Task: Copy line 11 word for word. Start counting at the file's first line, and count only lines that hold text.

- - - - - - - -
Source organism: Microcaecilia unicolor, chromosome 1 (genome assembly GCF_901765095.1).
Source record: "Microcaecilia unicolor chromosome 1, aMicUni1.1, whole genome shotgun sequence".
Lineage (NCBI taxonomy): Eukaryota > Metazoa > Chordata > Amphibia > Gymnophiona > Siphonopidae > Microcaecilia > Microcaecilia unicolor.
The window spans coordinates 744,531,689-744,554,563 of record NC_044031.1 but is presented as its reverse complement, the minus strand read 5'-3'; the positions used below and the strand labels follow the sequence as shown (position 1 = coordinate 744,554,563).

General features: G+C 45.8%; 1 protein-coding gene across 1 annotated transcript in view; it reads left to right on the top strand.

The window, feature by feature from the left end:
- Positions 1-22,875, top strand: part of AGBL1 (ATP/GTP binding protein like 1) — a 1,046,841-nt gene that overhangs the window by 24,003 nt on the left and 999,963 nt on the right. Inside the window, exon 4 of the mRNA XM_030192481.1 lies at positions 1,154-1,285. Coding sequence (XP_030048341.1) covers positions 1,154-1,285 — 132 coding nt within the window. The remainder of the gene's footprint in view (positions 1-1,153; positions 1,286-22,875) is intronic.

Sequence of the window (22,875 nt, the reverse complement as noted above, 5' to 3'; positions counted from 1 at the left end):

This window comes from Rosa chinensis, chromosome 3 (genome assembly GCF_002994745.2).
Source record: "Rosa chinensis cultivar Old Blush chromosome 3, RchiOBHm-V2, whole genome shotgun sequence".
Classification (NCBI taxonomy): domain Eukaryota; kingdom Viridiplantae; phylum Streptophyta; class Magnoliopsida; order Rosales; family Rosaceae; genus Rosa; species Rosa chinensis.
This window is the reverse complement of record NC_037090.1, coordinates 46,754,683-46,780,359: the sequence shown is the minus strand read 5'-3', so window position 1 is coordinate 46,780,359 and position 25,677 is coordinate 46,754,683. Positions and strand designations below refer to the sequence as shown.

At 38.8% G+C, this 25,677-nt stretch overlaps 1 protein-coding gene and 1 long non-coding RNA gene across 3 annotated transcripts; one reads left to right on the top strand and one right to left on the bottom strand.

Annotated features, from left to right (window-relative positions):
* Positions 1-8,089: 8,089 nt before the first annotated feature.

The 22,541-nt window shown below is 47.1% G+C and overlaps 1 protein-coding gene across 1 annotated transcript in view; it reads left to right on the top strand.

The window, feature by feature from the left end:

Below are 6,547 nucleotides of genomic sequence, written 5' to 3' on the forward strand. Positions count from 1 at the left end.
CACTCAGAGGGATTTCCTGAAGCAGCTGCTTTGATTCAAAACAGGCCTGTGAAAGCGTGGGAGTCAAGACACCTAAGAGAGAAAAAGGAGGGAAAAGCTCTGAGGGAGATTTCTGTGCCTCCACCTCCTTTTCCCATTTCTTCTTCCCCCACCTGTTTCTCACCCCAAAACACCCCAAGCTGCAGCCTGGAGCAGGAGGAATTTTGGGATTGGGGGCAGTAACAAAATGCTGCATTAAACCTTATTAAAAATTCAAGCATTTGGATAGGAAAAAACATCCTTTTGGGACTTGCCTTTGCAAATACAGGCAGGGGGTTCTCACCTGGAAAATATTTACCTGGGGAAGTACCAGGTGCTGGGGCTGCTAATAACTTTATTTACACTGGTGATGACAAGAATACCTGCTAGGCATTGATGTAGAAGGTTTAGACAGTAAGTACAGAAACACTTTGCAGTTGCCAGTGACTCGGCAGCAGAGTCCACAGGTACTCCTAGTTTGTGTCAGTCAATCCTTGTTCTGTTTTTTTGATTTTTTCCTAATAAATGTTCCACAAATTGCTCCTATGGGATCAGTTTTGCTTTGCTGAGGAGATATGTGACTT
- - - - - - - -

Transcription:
Classification (NCBI taxonomy): domain Eukaryota; kingdom Viridiplantae; phylum Streptophyta; class Magnoliopsida; order Rosales; family Rosaceae; genus Rosa; species Rosa chinensis.